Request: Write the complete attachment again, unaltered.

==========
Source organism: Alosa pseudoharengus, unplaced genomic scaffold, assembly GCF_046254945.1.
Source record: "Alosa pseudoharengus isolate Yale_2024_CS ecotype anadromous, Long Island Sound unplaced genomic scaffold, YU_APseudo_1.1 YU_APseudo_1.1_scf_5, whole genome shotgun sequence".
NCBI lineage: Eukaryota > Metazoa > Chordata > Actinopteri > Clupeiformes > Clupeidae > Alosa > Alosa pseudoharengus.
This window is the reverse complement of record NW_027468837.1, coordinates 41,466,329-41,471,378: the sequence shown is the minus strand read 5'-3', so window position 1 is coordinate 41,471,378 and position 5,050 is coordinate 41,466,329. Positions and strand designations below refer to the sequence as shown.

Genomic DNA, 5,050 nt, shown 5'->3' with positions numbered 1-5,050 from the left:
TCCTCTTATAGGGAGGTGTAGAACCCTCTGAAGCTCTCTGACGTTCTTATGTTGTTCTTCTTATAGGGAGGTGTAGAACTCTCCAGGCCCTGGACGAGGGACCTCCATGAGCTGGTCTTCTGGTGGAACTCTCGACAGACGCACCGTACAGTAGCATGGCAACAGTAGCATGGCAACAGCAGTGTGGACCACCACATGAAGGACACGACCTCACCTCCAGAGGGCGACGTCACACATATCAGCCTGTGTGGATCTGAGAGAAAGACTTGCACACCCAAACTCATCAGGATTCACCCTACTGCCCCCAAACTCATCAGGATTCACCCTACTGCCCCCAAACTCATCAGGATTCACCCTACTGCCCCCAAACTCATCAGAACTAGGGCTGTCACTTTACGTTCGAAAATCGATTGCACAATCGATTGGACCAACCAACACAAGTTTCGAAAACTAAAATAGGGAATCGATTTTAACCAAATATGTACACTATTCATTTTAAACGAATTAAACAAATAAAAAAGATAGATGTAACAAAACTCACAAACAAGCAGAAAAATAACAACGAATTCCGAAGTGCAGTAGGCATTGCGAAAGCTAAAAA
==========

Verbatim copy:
Source organism: Alosa pseudoharengus, unplaced genomic scaffold, assembly GCF_046254945.1.
Source record: "Alosa pseudoharengus isolate Yale_2024_CS ecotype anadromous, Long Island Sound unplaced genomic scaffold, YU_APseudo_1.1 YU_APseudo_1.1_scf_5, whole genome shotgun sequence".
NCBI lineage: Eukaryota > Metazoa > Chordata > Actinopteri > Clupeiformes > Clupeidae > Alosa > Alosa pseudoharengus.
This window is the reverse complement of record NW_027468837.1, coordinates 41,466,329-41,471,378: the sequence shown is the minus strand read 5'-3', so window position 1 is coordinate 41,471,378 and position 5,050 is coordinate 41,466,329. Positions and strand designations below refer to the sequence as shown.

Genomic DNA, 5,050 nt, shown 5'->3' with positions numbered 1-5,050 from the left:
TCCTCTTATAGGGAGGTGTAGAACCCTCTGAAGCTCTCTGACGTTCTTATGTTGTTCTTCTTATAGGGAGGTGTAGAACTCTCCAGGCCCTGGACGAGGGACCTCCATGAGCTGGTCTTCTGGTGGAACTCTCGACAGACGCACCGTACAGTAGCATGGCAACAGTAGCATGGCAACAGCAGTGTGGACCACCACATGAAGGACACGACCTCACCTCCAGAGGGCGACGTCACACATATCAGCCTGTGTGGATCTGAGAGAAAGACTTGCACACCCAAACTCATCAGGATTCACCCTACTGCCCCCAAACTCATCAGGATTCACCCTACTGCCCCCAAACTCATCAGGATTCACCCTACTGCCCCCAAACTCATCAGAACTAGGGCTGTCACTTTACGTTCGAAAATCGATTGCACAATCGATTGGACCAACCAACACAAGTTTCGAAAACTAAAATAGGGAATCGATTTTAACCAAATATGTACACTATTCATTTTAAACGAATTAAACAAATAAAAAAGATAGATGTAACAAAACTCACAAACAAGCAGAAAAATAACAACGAATTCCGAAGTGCAGTAGGCATTGCGAAAGCTAAAAA